Melody moved herself and her 2 young children back to Buckeye Lake, Ohio to be close to her family and to find a fresh start. Melody settled back into life in Ohio and her old stomping grounds, reconnecting with family and friends. Melody even joined a Christian singles club and on May 26th, 1974 she met William Sherman Hardwick Sr. at one of their events. He saw her from across the room and asked her to dance. Bill was also divorced and had 3 children from a previous marriage, ranging in age from 10 to 13.
Bill and Melody had a fast and furious courtship and before they knew it they were talking about making a life together. Melody had always wanted a big family so she was up for the challenge. Less than three months after they met on the dance floor of a Christian single’s club event, Bill and Melody were saying their “‘I do’s”. Melody’s children, now ages 5 and 6, served as the flower girl and the ring bearer in a small, mostly family, ceremony.
At this point, only Melody’s children were living with the newlyweds, but that would all change one night when Bill’s ex-wife, who had primary physical custody of their three children, would show up on their doorstep one night and ask Bill and Melody to take the children. Melody opened her heart and her home to this new family unit, her very own version of the tv show, The Brady Bunch.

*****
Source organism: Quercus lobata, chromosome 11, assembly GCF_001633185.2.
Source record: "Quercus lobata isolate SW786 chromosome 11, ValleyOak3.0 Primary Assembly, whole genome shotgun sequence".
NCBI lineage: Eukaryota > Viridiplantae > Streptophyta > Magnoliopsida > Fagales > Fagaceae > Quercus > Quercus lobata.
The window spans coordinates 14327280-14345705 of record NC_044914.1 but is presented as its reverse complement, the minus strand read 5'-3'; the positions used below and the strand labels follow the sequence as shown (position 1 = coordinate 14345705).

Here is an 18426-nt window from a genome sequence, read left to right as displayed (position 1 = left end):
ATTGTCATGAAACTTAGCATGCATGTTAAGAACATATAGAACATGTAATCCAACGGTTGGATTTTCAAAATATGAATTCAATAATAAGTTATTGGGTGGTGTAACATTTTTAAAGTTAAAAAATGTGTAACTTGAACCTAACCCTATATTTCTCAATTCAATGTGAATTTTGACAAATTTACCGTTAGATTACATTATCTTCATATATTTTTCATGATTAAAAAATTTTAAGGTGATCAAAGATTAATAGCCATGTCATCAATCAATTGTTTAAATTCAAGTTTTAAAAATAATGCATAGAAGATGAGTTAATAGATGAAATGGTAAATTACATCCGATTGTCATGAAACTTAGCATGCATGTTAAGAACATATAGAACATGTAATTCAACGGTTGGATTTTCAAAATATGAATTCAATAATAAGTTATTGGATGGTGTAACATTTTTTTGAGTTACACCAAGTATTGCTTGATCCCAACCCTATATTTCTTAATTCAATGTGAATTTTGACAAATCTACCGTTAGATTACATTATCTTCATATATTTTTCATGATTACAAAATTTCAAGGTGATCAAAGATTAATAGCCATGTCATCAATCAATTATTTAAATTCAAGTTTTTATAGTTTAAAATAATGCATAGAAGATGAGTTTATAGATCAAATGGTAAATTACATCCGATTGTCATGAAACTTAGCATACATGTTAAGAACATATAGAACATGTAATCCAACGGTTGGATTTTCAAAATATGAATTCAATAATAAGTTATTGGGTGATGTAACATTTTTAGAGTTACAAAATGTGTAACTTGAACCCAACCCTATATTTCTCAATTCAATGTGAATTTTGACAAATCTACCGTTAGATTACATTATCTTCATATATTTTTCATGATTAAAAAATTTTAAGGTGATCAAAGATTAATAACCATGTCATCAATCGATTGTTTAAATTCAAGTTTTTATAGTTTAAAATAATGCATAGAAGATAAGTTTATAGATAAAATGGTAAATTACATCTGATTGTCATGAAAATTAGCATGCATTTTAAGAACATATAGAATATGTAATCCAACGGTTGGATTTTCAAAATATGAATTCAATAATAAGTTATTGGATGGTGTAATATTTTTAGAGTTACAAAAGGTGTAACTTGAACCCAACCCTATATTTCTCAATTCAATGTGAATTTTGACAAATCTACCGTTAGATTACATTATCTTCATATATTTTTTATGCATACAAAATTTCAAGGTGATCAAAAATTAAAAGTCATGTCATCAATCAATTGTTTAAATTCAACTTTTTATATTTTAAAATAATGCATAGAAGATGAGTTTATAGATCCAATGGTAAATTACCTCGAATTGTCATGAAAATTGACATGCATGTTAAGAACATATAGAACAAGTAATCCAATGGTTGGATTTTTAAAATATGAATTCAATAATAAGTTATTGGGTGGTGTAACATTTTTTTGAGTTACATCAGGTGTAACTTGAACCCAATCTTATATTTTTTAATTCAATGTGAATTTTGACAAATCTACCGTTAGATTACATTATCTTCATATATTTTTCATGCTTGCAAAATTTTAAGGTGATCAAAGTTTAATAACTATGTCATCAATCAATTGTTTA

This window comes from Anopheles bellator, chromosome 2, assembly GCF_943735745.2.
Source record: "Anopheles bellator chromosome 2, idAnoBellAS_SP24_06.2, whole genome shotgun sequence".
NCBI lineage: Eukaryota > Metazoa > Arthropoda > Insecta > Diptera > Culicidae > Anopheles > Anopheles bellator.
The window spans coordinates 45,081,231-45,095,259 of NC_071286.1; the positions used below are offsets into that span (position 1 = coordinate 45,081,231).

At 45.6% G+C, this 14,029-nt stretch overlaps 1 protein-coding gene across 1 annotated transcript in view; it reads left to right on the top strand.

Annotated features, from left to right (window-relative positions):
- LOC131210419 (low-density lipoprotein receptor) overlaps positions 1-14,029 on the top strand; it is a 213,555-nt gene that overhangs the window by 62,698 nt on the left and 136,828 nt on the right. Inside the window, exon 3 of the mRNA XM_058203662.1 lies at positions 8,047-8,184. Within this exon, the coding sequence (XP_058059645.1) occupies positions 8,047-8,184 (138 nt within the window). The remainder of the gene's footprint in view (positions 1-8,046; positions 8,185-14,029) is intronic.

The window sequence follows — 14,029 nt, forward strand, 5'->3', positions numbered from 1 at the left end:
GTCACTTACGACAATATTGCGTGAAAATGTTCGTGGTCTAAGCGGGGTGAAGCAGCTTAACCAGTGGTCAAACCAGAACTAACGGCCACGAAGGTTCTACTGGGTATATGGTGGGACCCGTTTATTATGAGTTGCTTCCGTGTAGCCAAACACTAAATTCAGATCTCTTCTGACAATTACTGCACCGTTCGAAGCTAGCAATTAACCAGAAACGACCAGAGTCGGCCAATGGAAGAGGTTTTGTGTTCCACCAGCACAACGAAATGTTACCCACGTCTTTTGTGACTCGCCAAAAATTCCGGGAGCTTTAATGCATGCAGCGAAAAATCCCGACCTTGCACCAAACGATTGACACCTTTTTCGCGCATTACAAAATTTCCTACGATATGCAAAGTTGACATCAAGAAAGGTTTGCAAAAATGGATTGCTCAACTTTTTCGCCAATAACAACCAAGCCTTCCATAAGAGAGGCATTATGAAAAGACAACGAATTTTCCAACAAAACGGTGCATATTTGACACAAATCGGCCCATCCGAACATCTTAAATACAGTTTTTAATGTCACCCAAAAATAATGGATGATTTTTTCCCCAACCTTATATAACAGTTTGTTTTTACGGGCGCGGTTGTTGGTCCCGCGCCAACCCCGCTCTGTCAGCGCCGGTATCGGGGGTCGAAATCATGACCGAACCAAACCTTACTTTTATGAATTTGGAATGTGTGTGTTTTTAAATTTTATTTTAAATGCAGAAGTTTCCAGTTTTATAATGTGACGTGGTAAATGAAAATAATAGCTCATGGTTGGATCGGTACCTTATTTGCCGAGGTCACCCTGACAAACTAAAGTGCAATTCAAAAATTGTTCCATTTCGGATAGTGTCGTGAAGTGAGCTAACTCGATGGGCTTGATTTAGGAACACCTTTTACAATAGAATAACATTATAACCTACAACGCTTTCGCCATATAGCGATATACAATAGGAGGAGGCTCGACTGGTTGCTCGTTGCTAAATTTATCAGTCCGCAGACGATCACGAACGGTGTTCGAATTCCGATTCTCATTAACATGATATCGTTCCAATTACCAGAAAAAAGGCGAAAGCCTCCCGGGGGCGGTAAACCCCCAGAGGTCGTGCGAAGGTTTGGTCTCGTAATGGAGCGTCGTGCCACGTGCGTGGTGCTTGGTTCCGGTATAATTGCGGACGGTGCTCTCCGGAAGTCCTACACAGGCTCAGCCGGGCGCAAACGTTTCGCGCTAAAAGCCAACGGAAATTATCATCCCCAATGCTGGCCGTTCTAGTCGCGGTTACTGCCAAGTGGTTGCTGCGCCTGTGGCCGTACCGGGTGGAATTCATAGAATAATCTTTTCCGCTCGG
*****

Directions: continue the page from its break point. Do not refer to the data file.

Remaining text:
Blending two families together isn’t always the easiest thing, and it certainly presented a unique set of challenges with such a large family, but together Bill and Melody navigated these uncharted waters. Life was busy raising a newly created family of 5 kids, 3 boys and 2 girls, but that didn’t stop Bill and Melody from wanting their own child as well. It wasn’t long before they found out that their family of 5 would expand yet again to include a new child of their very own. In the summer of 1975, Bill and Melody welcomed a little girl into the world, rounding out their family to three boys and three girls, ranging in age from newborn to 15.
As their family expanded it seemed like their living quarters shrunk so they had several moves in their first few years of marriage. Eventually they rented a mobile home in the country. Their landlord owned several mobile homes and a house on the property that he rented out and he was looking for someone to help manage his properties. This opportunity seemed to be a great fit for them and appeared to be an easy enough responsibility, but the stories they could tell you would make your hair stand up on end! There certainly was nothing boring about their new life in the country!